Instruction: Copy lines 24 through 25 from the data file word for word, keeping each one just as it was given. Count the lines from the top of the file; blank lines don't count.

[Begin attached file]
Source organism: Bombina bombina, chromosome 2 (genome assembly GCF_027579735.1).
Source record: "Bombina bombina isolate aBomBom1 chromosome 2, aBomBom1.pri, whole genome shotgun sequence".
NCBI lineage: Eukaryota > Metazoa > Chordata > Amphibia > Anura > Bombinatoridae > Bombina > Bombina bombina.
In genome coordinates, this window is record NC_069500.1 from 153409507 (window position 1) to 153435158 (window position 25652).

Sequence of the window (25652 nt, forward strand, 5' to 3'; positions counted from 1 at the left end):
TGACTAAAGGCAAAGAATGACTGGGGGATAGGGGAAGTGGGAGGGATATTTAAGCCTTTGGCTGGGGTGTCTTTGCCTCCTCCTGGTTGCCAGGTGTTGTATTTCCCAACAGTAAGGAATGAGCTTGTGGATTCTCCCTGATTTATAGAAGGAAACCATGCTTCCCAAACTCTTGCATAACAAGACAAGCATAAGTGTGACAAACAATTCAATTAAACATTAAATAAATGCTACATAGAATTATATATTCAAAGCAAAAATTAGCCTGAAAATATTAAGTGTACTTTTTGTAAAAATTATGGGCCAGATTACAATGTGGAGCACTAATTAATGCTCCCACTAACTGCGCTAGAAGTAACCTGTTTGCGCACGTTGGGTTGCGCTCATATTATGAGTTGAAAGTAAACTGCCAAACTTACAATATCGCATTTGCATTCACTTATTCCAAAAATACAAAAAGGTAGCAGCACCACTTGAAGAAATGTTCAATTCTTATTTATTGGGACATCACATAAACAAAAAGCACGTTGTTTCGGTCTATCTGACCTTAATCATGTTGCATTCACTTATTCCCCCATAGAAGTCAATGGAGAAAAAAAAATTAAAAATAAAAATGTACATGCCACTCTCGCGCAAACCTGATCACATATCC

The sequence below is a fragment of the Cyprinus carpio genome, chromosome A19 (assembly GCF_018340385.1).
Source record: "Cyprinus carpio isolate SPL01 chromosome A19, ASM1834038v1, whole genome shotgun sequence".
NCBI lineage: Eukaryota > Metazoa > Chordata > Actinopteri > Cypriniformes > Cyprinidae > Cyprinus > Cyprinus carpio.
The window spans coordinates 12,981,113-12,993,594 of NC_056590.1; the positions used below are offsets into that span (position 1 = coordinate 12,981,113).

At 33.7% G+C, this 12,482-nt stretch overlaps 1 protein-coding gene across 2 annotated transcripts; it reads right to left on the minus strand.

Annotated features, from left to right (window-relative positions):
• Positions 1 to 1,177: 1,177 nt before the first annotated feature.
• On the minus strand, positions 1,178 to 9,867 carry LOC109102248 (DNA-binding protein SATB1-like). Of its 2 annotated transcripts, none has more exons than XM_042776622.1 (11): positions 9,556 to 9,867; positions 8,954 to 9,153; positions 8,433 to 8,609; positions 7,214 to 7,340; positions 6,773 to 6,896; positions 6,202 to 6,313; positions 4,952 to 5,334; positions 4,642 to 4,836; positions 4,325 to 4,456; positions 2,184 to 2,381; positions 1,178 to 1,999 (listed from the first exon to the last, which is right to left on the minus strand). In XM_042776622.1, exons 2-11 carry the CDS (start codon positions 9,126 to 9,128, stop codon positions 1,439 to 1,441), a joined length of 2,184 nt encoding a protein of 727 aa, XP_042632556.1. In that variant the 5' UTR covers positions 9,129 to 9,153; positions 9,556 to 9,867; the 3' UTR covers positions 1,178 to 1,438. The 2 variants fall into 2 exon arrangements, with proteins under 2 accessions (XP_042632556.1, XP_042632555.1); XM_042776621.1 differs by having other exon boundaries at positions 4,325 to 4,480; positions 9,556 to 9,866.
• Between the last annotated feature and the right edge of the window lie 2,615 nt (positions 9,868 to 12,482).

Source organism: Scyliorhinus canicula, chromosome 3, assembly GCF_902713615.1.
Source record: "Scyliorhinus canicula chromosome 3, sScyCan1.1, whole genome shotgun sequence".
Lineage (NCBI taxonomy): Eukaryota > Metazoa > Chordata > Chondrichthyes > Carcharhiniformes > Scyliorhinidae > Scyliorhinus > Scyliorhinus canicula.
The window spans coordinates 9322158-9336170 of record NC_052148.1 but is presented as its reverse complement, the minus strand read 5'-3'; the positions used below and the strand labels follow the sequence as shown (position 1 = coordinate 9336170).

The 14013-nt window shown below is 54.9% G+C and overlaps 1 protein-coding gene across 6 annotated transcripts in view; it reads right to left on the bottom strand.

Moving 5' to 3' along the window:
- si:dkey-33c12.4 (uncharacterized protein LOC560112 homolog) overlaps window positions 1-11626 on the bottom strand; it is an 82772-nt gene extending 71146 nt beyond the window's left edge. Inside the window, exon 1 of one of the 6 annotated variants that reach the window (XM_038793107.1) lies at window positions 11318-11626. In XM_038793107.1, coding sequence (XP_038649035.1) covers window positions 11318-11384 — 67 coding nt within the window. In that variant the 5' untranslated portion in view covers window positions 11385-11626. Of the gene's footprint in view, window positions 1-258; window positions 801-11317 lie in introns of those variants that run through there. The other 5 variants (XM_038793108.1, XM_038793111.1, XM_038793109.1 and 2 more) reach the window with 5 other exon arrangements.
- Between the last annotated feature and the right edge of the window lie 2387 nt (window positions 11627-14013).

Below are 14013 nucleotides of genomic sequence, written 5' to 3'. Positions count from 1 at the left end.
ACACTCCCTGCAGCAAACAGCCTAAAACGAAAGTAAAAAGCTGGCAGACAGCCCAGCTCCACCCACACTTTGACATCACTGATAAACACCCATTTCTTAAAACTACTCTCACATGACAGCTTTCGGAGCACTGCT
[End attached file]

Below are 14013 nucleotides of genomic sequence, written 5' to 3'. Positions count from 1 at the left end.
ACACTCCCTGCAGCAAACAGCCTAAAACGAAAGTAAAAAGCTGGCAGACAGCCCAGCTCCACCCACACTTTGACATCACTGATAAACACCCATTTCTTAAAACTACTCTCACATGACAGCTTTCGGAGCACTGCT